The Congress shall have power To lay and collect Taxes, Duties, Imposts and Excises, to pay the Debts and provide for the common Defence and general Welfare of the United States; but all Duties, Imposts and Excises shall be uniform throughout the United States
Mainstream constitutional interpretation reads this as a direct grant of power to Congress to spend money on anything it deems necessary to secure the general welfare, including programs of social insurance. Since Social Security was judged constitutional by the Supreme Court in 1937 in the cases Steward Machine Co. v. Davis and Helvering v. Davis, the General Welfare Clause has been seen as a broad grant of power to the Congress to spend money for purposes that benefit the country as a whole. While this clause is not interpreted as enabling Congress to legislate in the internal affairs and governance of the States, it does provide Congress broad discretion in the areas that it can spend federal money. So long as funds are not spent for purely local purposes, Congress is not limited on the types of programs and projects for which it can appropriate.
But this was not the original principle upon which the Constitution was founded. James Madison and Thomas Jefferson envisioned the Constitution as granting specific, enumerated powers to the federal government, as detailed in Article I, Section 8, Clauses 2 through 17. The general welfare for which Congress could expend revenue in Clause 1 was limited by the rest of Article I, Section 8. Otherwise, as Madison posed the question in a letter to Andrew Stevenson, "why, on that supposition [that the phrase general welfare provided expansive powers to the Congress], so much critical labour was employed in enumerating the particular powers, and in defining and limiting their extent?"
Madison was arguing against the more expansive interpretation of the General Welfare Clause pushed by Alexander Hamilton, as classically expressed in Hamilton's 1791 Report on Manufacturers:
The terms "general Welfare" were doubtless intended to signify more than was expressed or imported in those which Preceded; otherwise numerous exigencies incident to the affairs of a Nation would have been left without a provision. The phrase is as comprehensive as any that could have been used; because it was not fit that the constitutional authority of the Union, to appropriate its revenues shou'd have been restricted within narrower limits than the "General Welfare" and because this necessarily embraces a vast variety of particulars, which are susceptible neither of specification nor of definition.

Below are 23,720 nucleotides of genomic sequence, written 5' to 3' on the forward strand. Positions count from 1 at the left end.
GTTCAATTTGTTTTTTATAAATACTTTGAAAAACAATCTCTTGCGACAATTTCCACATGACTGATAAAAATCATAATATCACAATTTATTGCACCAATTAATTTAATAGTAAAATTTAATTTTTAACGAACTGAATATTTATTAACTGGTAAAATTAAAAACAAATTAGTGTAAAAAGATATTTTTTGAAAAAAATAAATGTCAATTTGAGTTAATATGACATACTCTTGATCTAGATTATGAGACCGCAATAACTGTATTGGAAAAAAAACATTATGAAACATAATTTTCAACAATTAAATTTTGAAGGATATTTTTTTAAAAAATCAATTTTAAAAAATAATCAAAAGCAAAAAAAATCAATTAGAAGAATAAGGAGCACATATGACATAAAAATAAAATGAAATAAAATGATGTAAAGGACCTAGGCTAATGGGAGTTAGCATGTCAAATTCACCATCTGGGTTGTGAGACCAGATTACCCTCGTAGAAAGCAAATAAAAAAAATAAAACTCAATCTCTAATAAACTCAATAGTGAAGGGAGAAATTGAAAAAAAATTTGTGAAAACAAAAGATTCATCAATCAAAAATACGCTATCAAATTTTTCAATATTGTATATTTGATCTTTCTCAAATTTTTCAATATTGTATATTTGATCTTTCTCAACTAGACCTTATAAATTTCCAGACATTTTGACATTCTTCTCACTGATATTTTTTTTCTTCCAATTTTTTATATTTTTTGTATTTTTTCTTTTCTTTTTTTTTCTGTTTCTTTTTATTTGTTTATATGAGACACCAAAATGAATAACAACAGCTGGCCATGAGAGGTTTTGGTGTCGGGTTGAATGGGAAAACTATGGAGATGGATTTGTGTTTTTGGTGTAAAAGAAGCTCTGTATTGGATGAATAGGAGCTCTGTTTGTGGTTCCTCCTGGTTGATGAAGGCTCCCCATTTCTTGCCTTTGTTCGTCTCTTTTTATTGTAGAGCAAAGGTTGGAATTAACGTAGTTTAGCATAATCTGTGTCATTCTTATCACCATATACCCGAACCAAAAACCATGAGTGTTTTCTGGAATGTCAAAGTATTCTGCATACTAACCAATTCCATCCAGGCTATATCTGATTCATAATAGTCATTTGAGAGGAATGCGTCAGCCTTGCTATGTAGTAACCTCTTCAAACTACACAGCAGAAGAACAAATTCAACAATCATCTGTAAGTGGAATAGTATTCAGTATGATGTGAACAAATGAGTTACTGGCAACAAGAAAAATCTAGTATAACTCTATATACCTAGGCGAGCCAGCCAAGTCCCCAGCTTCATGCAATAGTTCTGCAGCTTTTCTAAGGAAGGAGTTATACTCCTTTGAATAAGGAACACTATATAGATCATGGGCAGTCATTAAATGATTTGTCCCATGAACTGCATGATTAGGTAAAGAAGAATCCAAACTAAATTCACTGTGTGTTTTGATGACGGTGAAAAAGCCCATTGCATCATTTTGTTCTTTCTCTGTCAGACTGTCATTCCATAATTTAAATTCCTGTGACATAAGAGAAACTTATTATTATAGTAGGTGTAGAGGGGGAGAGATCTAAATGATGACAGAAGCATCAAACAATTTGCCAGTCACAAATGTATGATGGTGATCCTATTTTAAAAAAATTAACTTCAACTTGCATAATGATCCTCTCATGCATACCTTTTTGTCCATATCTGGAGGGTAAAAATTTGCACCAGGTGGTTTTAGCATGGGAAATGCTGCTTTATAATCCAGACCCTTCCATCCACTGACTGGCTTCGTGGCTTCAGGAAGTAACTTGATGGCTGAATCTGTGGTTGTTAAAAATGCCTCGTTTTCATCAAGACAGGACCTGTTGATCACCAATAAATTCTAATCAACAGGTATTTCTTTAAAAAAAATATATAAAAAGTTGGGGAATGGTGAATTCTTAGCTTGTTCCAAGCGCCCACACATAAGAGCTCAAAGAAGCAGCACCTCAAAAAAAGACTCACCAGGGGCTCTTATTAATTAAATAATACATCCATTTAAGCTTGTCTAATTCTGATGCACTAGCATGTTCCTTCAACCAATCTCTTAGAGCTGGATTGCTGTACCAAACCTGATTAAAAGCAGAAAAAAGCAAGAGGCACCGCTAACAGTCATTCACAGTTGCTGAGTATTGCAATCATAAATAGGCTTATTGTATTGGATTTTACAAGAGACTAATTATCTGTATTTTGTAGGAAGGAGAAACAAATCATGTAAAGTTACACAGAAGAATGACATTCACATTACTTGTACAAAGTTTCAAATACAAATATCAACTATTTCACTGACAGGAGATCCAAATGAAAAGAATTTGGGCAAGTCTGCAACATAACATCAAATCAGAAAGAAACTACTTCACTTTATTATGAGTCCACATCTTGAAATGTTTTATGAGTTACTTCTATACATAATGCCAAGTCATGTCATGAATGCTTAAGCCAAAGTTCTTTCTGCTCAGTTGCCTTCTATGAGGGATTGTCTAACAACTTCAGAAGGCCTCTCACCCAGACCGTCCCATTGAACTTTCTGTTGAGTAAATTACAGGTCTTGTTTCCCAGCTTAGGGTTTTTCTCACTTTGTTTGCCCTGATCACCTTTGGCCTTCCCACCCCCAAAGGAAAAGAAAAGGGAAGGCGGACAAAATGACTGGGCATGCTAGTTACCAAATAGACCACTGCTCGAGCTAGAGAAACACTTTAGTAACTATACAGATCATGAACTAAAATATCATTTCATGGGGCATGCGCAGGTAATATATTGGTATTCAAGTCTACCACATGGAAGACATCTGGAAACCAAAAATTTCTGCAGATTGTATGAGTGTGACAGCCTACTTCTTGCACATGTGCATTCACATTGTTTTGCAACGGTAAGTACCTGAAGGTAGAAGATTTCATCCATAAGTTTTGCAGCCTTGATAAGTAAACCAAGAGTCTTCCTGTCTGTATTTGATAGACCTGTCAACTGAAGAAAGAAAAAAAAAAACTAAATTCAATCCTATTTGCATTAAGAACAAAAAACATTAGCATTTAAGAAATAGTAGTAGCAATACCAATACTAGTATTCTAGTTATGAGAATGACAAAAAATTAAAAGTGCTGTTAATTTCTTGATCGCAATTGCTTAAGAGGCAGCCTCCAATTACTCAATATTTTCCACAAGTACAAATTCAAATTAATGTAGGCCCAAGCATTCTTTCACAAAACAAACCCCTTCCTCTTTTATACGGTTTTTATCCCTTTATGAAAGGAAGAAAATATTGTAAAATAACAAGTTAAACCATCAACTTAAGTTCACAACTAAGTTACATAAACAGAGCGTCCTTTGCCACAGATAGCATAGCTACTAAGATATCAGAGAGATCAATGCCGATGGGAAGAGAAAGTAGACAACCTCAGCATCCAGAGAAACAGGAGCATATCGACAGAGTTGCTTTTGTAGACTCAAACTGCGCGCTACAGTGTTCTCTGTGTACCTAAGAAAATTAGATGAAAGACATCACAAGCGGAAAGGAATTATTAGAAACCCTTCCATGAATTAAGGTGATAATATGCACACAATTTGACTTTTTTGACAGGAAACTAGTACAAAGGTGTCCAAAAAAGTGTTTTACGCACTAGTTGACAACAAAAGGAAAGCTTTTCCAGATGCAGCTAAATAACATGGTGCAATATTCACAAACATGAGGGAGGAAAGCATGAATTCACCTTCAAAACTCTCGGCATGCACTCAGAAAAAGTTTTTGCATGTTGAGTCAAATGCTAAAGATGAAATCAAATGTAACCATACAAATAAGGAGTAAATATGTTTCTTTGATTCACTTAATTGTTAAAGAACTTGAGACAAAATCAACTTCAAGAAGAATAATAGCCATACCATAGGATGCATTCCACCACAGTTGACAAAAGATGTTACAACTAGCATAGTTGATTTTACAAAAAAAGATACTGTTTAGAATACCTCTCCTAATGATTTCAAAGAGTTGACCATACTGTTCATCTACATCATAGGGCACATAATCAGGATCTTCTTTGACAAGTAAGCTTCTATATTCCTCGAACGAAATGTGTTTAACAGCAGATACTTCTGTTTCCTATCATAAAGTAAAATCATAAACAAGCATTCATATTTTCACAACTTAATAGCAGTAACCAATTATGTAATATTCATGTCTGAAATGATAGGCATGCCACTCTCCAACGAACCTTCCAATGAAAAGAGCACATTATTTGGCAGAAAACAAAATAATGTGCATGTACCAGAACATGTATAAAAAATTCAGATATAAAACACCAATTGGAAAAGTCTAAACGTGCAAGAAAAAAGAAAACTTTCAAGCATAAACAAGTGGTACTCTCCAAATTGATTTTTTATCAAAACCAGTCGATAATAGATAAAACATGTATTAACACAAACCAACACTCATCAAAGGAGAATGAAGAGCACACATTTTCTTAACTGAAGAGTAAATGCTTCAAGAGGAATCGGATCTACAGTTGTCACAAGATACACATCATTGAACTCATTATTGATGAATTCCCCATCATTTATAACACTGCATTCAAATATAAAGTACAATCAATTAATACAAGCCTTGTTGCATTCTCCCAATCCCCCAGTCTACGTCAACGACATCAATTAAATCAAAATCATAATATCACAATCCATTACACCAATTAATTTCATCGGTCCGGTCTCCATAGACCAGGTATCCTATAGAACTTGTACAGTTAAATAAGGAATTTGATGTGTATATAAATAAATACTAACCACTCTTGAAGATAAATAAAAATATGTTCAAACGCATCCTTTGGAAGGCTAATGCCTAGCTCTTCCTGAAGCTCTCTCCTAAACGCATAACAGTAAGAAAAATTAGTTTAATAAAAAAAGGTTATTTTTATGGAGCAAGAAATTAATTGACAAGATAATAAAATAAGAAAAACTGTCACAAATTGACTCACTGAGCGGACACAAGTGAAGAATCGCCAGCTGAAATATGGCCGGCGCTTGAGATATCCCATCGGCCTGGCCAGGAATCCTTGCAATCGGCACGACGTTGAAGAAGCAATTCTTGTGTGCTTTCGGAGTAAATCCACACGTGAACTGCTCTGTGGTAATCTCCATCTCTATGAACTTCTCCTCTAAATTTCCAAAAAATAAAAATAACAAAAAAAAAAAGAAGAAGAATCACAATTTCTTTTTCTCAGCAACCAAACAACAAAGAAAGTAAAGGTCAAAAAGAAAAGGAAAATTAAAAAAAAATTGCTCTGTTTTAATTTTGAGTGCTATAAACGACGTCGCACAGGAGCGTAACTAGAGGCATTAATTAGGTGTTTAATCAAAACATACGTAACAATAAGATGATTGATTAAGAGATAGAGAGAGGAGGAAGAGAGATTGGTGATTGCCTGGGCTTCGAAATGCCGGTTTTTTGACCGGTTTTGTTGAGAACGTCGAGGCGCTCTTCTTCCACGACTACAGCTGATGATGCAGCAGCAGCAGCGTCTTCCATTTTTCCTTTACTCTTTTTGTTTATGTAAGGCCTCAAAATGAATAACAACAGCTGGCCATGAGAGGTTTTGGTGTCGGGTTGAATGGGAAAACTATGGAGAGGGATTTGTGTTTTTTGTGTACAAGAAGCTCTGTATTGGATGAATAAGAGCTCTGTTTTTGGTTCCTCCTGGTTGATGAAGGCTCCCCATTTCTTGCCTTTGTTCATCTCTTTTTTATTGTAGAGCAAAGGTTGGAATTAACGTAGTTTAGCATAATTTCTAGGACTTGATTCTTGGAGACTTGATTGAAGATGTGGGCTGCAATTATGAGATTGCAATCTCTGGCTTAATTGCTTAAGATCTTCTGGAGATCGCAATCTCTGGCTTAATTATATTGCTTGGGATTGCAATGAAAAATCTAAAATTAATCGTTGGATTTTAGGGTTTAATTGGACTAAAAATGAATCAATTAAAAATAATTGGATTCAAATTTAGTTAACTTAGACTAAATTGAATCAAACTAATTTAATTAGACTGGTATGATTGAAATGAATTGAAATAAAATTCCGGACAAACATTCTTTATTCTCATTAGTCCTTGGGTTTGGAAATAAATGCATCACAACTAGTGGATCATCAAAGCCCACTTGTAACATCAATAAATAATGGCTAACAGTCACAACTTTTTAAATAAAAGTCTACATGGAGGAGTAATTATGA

Although the Madisonian interpretation of "general welfare" was the overriding perspective throughout the nineteenth century, Hamilton's view was the interpretation that finally won out in the Supreme Court's Steward Machine and Helvering cases. Because the federal programs that have grown out of the New Deal augmented and, in many cases, overrode founding principles, fundamentals of constitutional interpretation have been irrevocably changed through the political process set up by the Constitution itself (a move that falls within the structure of the Governance Imperative, but a move, nonetheless, aided by the passage of the Seventeenth Amendment and the loss of the States to their direct representation in the federal legislative process). Because of what the vast majority of the American people now expect, it must be conceded that health care reform would fall within the purview of the general welfare, even though the concept of governmental welfare was poisonous to society in the view of the founders.
Benjamin Franklin's wrote in 1776 in his On the Price of Corn and Management of the Poor:
I am for doing good to the poor, but I differ in opinion of the means. I think the best way of doing good to the poor, is not making them easy in poverty, but leading or driving them out of it. In my youth I travelled much, and I observed in different countries, that the more public provisions were made for the poor, the less they provided for themselves, and of course became poorer. And, on the contrary, the less was done for them, the more they did for themselves, and became richer.
A principle even more fundamental than enumerated federal powers animates the American engine even today: each man is able to apply his talents and contribute to the marketplace as he is able, retaining for himself the fruits of his labor. What a man earns is his own and is not subject to government seizure and redistribution. Jefferson wrote in a letter to Joseph Milligan in 1816:
To take from one, because it is thought that his own industry and that of his fathers has acquired too much, in order to spare to others, who, or whose fathers have not exercised equal industry and skill, is to violate arbitrarily the first principle of association, "the guarantee to every one of a free exercise of his industry, and the fruits acquired by it." If the overgrown wealth of an individual be deemed dangerous to the State, the best corrective is the law of equal inheritance to all in equal degree; and the better, as this enforces a law of nature, while extra taxation violates it.
Whether we are ready to move another step beyond this first principle is at the heart of the health care reform debate, but there are no constitutional barriers to health care reform's passage.